Reviewing a comment in our last post, exit interviews point to lack of meaningful reviews as a primary reason for employees leaving. Our workers need and want to know where they stand with the company. Further, they feel a strong need to understand management’s view of their potential with the company. At the same time, their managers often procrastinate or ignore the need for a formalized review.

When HR applies pressure on the managers, they often use their clout to push back. Some insist their team doesn’t really want reviews. Others make the case for their “own system” of ongoing informal assessments delivered as part of the normal work day. Either way, this is an example of an important management duty ignored.

Finally, top leadership sometimes sets a poor example. Distributor owners and Presidents rarely develop meaningful

reviews for their direct reports. Many of these “upper tier” employees feel perfectly comfortable without a formal evaluation. While the argument could be directed either for or against reviews at this level, I believe employees need to be evaluated. Further, one part of the review message might include this comment, “Your team needs to be reviewed.”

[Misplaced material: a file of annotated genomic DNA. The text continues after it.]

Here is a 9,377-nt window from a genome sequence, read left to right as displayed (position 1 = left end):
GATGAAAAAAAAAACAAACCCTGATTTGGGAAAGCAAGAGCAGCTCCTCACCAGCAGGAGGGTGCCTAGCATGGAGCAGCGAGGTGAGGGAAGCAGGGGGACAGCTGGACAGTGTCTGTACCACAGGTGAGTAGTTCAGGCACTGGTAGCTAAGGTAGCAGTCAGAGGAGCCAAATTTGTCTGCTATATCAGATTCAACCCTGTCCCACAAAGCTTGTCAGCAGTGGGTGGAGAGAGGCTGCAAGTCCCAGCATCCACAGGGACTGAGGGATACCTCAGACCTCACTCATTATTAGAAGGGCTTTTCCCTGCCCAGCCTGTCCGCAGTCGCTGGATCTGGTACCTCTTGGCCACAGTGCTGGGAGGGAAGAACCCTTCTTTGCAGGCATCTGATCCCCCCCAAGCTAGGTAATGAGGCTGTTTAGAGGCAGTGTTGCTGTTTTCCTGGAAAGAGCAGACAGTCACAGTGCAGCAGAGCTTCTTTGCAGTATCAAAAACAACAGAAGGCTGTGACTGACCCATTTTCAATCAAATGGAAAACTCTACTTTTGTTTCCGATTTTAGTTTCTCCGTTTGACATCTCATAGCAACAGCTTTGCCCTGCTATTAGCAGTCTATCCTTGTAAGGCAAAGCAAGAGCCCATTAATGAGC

For discussion, we focused on reviews. However, the same argument could be made for job descriptions and enforcement of policy infractions. Not to dwell entirely on the negative side of employee issues, let’s think of some of the right things managers miss:
• Does the manager know the employee’s career goals?